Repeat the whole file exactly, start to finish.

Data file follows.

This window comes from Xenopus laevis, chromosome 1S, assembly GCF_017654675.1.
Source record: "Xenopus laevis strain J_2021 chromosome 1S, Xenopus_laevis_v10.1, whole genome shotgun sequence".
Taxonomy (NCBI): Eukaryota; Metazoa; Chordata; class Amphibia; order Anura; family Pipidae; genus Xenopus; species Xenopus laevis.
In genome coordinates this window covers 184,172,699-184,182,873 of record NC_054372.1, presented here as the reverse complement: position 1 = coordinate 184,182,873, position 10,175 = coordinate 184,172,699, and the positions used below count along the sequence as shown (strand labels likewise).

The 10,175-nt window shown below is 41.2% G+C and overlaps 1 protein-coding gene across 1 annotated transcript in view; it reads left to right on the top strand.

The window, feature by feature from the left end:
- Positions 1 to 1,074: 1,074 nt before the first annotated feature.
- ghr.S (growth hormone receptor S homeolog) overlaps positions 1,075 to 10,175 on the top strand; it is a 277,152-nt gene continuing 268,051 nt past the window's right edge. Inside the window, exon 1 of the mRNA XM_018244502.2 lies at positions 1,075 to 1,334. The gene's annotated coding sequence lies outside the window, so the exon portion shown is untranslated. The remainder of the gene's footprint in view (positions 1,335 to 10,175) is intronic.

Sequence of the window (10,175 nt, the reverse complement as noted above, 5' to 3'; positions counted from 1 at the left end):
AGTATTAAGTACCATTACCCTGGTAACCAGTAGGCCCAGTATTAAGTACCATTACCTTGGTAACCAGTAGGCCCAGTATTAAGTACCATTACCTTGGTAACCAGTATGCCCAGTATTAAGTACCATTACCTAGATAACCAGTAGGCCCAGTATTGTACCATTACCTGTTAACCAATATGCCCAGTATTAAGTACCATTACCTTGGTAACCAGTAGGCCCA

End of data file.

This window comes from Xenopus laevis, chromosome 1S, assembly GCF_017654675.1.
Source record: "Xenopus laevis strain J_2021 chromosome 1S, Xenopus_laevis_v10.1, whole genome shotgun sequence".
Taxonomy (NCBI): Eukaryota; Metazoa; Chordata; class Amphibia; order Anura; family Pipidae; genus Xenopus; species Xenopus laevis.
In genome coordinates this window covers 184,172,699-184,182,873 of record NC_054372.1, presented here as the reverse complement: position 1 = coordinate 184,182,873, position 10,175 = coordinate 184,172,699, and the positions used below count along the sequence as shown (strand labels likewise).

The 10,175-nt window shown below is 41.2% G+C and overlaps 1 protein-coding gene across 1 annotated transcript in view; it reads left to right on the top strand.

The window, feature by feature from the left end:
- Positions 1 to 1,074: 1,074 nt before the first annotated feature.
- ghr.S (growth hormone receptor S homeolog) overlaps positions 1,075 to 10,175 on the top strand; it is a 277,152-nt gene continuing 268,051 nt past the window's right edge. Inside the window, exon 1 of the mRNA XM_018244502.2 lies at positions 1,075 to 1,334. The gene's annotated coding sequence lies outside the window, so the exon portion shown is untranslated. The remainder of the gene's footprint in view (positions 1,335 to 10,175) is intronic.

Sequence of the window (10,175 nt, the reverse complement as noted above, 5' to 3'; positions counted from 1 at the left end):
AGTATTAAGTACCATTACCCTGGTAACCAGTAGGCCCAGTATTAAGTACCATTACCTTGGTAACCAGTAGGCCCAGTATTAAGTACCATTACCTTGGTAACCAGTATGCCCAGTATTAAGTACCATTACCTAGATAACCAGTAGGCCCAGTATTGTACCATTACCTGTTAACCAATATGCCCAGTATTAAGTACCATTACCTTGGTAACCAGTAGGCCCA